1. The lowest air temperature ever recorded on Earth amounts to -89.2 °C. It was registered at the Russian Vostok station in Antarctica on 21st July 1983. (Study by John Turner and others).
2. Some penguin species build their nests out of pebbles. They are looking out for the “perfect pebble” and so it happens that they constantly steal each other’s pebbles. Scientists found out about this behaviour by colouring all pebbles in one nest in a different colour in the beginning of the nesting season. By the end of the season, all pebbles were mixed up. (The Penguins FAQ)
3. Approximately 80 % of the world’s fresh water is stored in Antarctica’s ice. If all ice was melting, the equivalent sea level rise would translate to almost 60 m. (Australian Antarctic Division)
4. The thickness of the ice sheet is on average 16 km with a maximum of 4.78 km. (Australian Antarctic Division)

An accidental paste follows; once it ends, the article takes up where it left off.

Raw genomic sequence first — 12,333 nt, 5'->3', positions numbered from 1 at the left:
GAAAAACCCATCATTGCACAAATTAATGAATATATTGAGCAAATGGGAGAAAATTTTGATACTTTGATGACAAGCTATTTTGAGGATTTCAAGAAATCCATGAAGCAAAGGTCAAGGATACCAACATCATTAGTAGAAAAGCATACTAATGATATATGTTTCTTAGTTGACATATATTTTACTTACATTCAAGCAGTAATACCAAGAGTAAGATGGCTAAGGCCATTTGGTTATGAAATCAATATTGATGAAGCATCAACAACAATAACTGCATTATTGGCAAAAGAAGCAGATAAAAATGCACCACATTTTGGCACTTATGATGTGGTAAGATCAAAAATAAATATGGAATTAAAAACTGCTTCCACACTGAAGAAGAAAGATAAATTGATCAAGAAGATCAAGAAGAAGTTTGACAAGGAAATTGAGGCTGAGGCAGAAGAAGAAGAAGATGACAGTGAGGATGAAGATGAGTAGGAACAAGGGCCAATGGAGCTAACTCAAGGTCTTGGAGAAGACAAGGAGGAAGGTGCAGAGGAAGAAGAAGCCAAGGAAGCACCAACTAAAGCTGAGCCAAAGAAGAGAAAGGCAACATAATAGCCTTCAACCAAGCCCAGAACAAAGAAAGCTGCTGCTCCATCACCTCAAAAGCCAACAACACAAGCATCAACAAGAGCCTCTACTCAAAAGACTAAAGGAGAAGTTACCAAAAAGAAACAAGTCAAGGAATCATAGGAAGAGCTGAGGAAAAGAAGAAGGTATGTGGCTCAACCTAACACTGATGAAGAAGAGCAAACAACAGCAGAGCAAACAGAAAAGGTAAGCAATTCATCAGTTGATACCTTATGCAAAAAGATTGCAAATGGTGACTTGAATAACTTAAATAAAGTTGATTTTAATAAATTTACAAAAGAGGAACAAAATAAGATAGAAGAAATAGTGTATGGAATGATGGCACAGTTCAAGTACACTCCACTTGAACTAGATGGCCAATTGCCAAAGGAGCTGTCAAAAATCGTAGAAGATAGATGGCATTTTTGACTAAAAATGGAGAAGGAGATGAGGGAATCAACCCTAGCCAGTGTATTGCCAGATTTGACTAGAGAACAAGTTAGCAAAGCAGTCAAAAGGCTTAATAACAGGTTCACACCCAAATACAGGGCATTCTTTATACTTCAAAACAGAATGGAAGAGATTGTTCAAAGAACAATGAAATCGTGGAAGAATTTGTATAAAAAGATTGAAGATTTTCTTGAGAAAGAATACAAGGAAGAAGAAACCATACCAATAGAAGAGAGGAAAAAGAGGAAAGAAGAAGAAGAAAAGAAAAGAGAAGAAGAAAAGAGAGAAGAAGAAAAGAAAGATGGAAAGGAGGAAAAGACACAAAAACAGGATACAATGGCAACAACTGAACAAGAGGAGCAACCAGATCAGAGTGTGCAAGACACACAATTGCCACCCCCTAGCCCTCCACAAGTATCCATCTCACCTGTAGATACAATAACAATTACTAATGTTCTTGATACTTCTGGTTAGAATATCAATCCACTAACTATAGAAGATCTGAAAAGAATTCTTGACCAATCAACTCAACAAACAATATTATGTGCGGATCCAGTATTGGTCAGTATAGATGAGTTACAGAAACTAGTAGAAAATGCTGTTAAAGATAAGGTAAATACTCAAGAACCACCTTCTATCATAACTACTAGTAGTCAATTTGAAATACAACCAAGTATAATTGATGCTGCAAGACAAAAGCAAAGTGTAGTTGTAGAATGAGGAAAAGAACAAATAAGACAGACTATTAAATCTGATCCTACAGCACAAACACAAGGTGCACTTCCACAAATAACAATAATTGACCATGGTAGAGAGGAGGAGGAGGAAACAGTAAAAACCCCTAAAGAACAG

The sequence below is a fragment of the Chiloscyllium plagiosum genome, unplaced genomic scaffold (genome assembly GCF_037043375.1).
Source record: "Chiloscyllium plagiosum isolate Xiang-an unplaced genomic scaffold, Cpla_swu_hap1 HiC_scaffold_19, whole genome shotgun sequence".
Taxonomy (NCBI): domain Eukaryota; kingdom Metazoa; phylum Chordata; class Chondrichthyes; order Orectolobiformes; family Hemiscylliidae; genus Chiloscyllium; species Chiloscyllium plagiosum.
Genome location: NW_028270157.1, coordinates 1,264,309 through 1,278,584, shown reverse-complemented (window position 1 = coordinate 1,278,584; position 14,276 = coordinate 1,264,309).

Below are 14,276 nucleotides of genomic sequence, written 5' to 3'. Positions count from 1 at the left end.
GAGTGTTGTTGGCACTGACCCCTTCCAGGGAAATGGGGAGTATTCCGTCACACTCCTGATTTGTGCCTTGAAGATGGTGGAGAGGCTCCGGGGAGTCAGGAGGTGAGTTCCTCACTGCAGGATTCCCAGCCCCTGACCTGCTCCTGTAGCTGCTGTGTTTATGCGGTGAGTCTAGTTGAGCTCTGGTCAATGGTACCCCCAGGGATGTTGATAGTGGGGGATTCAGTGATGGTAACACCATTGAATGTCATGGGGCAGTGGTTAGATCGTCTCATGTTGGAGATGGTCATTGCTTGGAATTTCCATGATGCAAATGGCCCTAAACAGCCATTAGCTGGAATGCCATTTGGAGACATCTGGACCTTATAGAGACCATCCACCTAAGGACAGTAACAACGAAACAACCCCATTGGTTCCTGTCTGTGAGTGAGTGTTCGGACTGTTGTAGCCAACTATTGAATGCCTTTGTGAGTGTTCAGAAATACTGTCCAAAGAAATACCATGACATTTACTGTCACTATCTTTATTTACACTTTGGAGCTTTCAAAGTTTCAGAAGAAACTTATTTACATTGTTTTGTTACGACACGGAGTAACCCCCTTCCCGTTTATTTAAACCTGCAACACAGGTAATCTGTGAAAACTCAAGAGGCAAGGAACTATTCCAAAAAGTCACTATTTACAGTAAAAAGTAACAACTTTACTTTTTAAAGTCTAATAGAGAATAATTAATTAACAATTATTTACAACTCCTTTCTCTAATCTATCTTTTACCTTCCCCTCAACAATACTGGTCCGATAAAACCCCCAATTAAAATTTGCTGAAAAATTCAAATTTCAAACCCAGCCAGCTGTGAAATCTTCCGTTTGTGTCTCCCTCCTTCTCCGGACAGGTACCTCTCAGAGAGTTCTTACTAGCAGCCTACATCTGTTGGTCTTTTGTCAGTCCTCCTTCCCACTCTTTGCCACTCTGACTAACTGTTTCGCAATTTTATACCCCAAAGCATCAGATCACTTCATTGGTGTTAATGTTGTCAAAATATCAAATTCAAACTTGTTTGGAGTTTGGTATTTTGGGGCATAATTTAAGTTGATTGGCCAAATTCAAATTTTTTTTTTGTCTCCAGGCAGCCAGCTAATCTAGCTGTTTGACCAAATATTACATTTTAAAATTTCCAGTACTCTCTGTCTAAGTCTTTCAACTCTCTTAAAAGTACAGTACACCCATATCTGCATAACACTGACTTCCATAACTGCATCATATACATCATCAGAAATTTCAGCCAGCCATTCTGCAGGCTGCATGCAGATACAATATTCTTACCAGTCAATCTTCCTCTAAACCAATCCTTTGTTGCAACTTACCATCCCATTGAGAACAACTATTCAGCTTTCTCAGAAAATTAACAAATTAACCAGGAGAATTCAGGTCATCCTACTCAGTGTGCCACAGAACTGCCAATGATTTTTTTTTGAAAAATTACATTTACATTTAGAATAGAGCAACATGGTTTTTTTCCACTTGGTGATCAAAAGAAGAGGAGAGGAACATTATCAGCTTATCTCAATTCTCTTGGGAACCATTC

5. Antarctica is famous for its thick ice cover. The McMurdo Dry Valleys are an exception. They are named because of the absence of snow and ice cover and the extremely low humidity. The Dry Valleys are considered to be the place on Earth being closest to the environment on Mars.
6. Some coastal areas around Antarctica rank among the windiest places on Earth. The record was measured in July 1972 at Dumont d'Urville Station amounting to 327 km/h (199 mph). (Ice Cube South Pole Neutrino Observatory)
7. Antarctica is the fifth largest continent, exceeding Europe and Australia.
8. Antarctica receives very little precipitation and is therefore classified as a desert. The Polar Deserts (the Arctic and Antarctica) are the largest deserts on Earth.
9. Antarctica does not have a native population. The only people in Antarctica are scientists on the 66 scientific bases and tourists.
10. The 1st December 1959 marks the day when the Antarctic Treaty was signed in Washington DC. 12 nations agree to keep the Antarctic continent as a demilitarized zone to be preserved for scientific research. The 1st December is celebrated as “Antarctica Day” around the world.